WASHINGTON - The obstetric unit at United Medical Center in Southeast D.C. has been forced to shut down after the D.C. Department of Health suspended its license for three months. A D.C. mother saw FOX 5’s report about the suspension and contacted us to let us know how bad her care was at United Medical Center and she believes the health department made the right decision.
For many D.C. residents living east of the Anacostia River, United Medical Center is their closest medical facility. But for 90 days, those with obstetric care emergencies are being diverted to other hospitals miles away.
Emily Prailow said she recently had a terrible experience at United Medical Center when she went in for tooth pain recently.
“The way the nurses treat you – it’s horrible,” she said.
Because Prailow was pregnant, she was taken to the obstetric unit at the hospital. That is where she said her care was not good and her examination did not feel right. She believes she was given medication that made her feel high and she said she was told to go to another hospital for her tooth problem.
“I feel like the nurse that was dealing with me, I feel like she didn't want to deal with me, so she like pushed me off to another hospital,” said Prailow.
When she got home, she went into labor and the ambulance took her across town to MedStar Washington Hospital Center. Prailow said the care that she received there was amazing compared to United Medical Center.
But it is important to note that several people leaving United Medical Center on Tuesday praised the doctors and the health care that they received inside the hospital.
D.C. Councilmember Vincent Gray, who is the chairman of the health committee, announced on Wednesday that he will hold a special hearing into this matter. He said that he is not getting the answers that he needs from the Department of Health and Mayor Muriel Bowser’s administration and will the hearing in September.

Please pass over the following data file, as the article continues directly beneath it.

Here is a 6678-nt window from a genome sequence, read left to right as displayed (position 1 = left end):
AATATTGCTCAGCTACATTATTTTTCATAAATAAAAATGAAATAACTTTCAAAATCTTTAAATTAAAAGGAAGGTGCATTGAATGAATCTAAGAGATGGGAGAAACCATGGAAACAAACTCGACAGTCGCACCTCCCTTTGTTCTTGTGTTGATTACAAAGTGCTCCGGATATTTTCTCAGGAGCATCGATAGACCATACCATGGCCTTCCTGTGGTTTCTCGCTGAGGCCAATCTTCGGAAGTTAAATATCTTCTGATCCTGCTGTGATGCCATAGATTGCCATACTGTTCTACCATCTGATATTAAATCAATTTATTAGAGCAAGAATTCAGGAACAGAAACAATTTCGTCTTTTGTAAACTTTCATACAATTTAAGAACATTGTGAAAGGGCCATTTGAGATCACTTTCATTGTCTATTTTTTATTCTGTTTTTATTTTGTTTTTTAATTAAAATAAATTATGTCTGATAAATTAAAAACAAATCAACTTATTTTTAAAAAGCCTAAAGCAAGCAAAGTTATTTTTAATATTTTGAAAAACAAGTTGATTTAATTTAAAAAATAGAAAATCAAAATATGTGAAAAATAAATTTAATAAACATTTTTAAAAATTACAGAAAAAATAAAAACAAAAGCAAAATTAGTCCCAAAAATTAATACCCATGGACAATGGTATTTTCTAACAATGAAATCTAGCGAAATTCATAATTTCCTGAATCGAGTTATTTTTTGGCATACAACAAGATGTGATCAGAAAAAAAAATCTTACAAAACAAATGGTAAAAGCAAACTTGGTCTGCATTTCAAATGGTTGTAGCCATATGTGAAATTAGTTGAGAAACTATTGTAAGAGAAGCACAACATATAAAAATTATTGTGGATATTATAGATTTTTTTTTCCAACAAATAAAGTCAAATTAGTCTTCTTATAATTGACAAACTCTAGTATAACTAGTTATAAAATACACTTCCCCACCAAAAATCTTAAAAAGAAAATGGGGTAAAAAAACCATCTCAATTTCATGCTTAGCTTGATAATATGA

CM Gray wants answers not provided by DOH and Bowser administration pic.twitter.com/yOMzjRpRMG— Matt Ackland (@mattacklandfox5) August 9, 2017
United Medical Center said in a statement:
On August 7, 2017 the District of Columbia Department of Health (DOH) issued a notice to United Medical Center (UMC) restricting the hospital's license for obstetric and related newborn services.
The restricted license, which applies only to obstetrical patients and their newborns, will be in place for a period of 90 days, during which UMC will be able to address the cited deficiencies. These include three separate cases involving deficiencies in screening, clinical assessment and delivery protocols. HIPAA regulations preclude sharing specific details of these cases, however, UMC is taking immediate action to address these deficiencies.
UMC had already initiated the process of transitioning from a Level III neonatal intensive care center and we will be working to ensure that all physicians and nursing staff have appropriate training in policy and procedures. Until that process is complete, UMC will coordinate alternative services through Emergency Medical Services (EMS) and local hospital partners to care for our current obstetric patients.
Members of the public requiring emergency obstetric treatment are urged to use other D.C. facilities, with Providence Hospital recommended as the most accessible for Ward 7 and Ward 8 patients. Additional regional facilities with obstetrical capabilities include: Medstar Washington Hospital Center, George Washington University Hospital, Medstar Georgetown University Hospital, Howard University Hospital, Sibley Memorial Hospital, Prince Georges Hospital Center, and Southern Maryland Hospital. Based on DOH's Health Systems Plan, the District currently is well below capacity with regard to hospital beds and should be more than capable of accommodating UMC patients in the interim at these other facilities.
As a long-standing and integral part of the community, United Medical Center (UMC) looks forward to continuing to provide vital healthcare services to residents of Wards 7 and 8 as well as surrounding Prince George's County, Maryland.